However, childcare vouchers have now been means tested and from April 2011, parents on a higher and additional rate tax will receive a lower benefit than those on basic rate tax. Instead of receiving £55 per week as before, higher and additional rate tax payers will only be able to save £28 and £22 per week respectively after the changes take effect. There’s a useful guide from HMRC which explains the changes in full.

This latest announcement would seem to suggest that the government are trying to provide a balanced benefits structure for all; although I think it’s likely to spark debate for a number of weeks.

If you’re going to be affected by the changes to childcare vouchers, or indeed by the removal of child benefit, you should look to optimise your saving potential and join a childcare voucher scheme as soon as possible. Higher and additional rate tax payers that join a scheme before April 2011 will be able to claim the £55 per week saving – if you wait until after that date then the new saving levels will apply.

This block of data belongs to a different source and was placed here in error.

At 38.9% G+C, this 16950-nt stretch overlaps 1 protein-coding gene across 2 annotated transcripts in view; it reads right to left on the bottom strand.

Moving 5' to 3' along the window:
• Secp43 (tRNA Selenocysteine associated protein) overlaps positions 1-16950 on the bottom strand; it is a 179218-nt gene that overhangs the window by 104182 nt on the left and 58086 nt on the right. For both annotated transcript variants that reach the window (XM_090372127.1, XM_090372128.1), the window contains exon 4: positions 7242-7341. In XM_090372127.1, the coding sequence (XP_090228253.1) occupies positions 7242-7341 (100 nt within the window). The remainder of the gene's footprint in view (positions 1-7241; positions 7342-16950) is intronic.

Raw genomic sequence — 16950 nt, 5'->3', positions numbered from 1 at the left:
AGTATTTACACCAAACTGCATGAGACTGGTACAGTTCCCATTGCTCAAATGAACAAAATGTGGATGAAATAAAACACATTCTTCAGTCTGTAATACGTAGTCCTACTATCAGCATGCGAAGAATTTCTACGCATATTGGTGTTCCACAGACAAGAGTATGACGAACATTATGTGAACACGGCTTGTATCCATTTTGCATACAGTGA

One third of parents consider giving up work because of childcare costs

I was alarmed to discover that more than one in three parents have considered giving up work because they feel unable to cope with childcare costs.

Our recent survey of 1000 working parents showed that 36% considered staying at home instead; a clear indication of the financial pressure that many new parents feel.